Just $1.2 billion later, HP has its own mobile operating system. It is planning WebOS smartphones, slates, and Netbooks and will no longer commit to Windows 7 slates.
Tom KrazitFormer Staff writer, CNET News
Tom Krazit writes about the ever-expanding world of Google, as the most prominent company on the Internet defends its search juggernaut while expanding into nearly anything it thinks possible. He has previously written about Apple, the traditional PC industry, and chip companies. E-mail Tom.
And just like that, Hewlett-Packard is a relevant smartphone company again.
The world's largest PC maker now has a mobile operating system of its own after completing its previously announced acquisition of Palm for $5.70 a share, which works out to roughly $1.2 billion. Jon Rubenstein, the former Apple executive who was charged with bringing Palm back to prominence as its chairman and CEO, will report to Todd Bradley, executive vice president of HP's personal systems group.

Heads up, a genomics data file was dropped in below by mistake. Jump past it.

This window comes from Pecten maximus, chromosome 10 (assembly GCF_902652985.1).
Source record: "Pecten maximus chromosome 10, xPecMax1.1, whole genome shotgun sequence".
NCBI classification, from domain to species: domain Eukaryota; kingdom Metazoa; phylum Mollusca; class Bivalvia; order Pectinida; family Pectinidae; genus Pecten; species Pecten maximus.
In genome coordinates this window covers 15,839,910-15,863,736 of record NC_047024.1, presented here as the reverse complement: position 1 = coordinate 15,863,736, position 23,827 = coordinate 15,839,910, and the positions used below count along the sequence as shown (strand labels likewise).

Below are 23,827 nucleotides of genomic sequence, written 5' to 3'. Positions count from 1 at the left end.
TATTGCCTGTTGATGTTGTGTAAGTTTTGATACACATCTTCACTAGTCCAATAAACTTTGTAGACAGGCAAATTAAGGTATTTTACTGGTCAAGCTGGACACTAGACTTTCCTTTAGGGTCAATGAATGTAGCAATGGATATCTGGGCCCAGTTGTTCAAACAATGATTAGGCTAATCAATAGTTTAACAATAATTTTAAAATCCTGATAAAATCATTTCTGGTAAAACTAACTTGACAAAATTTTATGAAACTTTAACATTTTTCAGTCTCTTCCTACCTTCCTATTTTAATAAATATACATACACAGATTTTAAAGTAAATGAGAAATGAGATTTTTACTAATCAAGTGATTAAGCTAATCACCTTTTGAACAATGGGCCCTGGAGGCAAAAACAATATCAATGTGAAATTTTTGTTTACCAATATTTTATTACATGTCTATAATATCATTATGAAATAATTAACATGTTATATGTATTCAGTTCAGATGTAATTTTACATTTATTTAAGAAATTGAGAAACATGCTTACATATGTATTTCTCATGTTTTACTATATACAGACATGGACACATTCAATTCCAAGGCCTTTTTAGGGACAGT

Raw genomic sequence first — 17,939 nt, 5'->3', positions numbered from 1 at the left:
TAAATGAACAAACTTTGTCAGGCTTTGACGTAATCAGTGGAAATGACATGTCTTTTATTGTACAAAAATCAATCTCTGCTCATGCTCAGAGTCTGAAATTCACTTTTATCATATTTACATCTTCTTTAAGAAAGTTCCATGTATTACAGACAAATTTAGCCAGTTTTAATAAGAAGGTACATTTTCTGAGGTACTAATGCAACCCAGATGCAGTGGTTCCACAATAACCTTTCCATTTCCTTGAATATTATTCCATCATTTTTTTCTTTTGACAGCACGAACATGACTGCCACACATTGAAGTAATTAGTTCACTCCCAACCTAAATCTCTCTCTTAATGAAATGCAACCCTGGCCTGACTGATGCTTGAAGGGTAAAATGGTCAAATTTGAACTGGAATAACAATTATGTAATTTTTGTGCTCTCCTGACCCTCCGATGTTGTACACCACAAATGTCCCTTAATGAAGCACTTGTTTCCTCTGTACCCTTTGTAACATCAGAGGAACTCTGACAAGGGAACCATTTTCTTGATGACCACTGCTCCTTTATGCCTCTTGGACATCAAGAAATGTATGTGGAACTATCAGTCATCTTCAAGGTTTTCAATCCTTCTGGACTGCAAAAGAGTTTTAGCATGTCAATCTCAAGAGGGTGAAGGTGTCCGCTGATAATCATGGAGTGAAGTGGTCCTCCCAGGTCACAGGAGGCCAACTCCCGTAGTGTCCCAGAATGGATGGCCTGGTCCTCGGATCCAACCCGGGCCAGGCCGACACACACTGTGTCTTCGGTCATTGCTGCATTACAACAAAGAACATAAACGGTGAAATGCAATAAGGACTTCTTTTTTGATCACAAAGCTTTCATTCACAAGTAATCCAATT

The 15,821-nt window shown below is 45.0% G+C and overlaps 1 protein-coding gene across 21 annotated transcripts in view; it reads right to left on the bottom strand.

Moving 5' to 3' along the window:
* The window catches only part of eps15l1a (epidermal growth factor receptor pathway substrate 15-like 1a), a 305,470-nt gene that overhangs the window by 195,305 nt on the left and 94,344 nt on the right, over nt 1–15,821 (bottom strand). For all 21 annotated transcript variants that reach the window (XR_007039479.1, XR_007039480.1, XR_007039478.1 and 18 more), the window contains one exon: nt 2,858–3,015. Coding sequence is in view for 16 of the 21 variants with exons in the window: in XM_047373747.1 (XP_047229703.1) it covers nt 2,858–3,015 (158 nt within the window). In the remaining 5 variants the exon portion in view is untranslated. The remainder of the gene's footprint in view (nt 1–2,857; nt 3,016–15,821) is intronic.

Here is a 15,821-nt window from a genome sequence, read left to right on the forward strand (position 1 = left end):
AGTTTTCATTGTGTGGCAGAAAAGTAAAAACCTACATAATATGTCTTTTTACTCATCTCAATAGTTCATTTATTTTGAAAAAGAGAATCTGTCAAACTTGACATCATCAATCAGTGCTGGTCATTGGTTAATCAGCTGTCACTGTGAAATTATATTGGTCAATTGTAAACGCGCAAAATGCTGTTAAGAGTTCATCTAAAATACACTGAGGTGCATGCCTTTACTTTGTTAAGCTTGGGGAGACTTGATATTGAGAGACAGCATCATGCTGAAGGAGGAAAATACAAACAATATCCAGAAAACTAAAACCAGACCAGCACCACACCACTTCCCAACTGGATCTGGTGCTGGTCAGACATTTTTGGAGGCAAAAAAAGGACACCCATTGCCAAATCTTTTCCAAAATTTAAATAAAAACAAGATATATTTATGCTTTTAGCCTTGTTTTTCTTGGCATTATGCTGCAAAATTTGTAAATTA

HP has sold smartphones with the Windows Mobile OS for several years, but that operating system has lost considerable favor with consumers and businesses, leading to HP's decision to buy Palm. The company plans to use Palm's WebOS operating system in a wide variety of devices, continuing development of Palm's Pre smartphone line but also announcing plans Thursday for "slate PCs and Netbooks."
So is the HP-developed Windows 7 slate that Microsoft CEO Steve Ballmer showcased in his 2010 CES keynote dead? HP wasn't ready to pull the trigger Thursday, but issued this statement: "We are in customer evaluations now and will make a determination soon on the next steps. We hadn't anticipated the Palm acquisition when we first shared our plans for that product."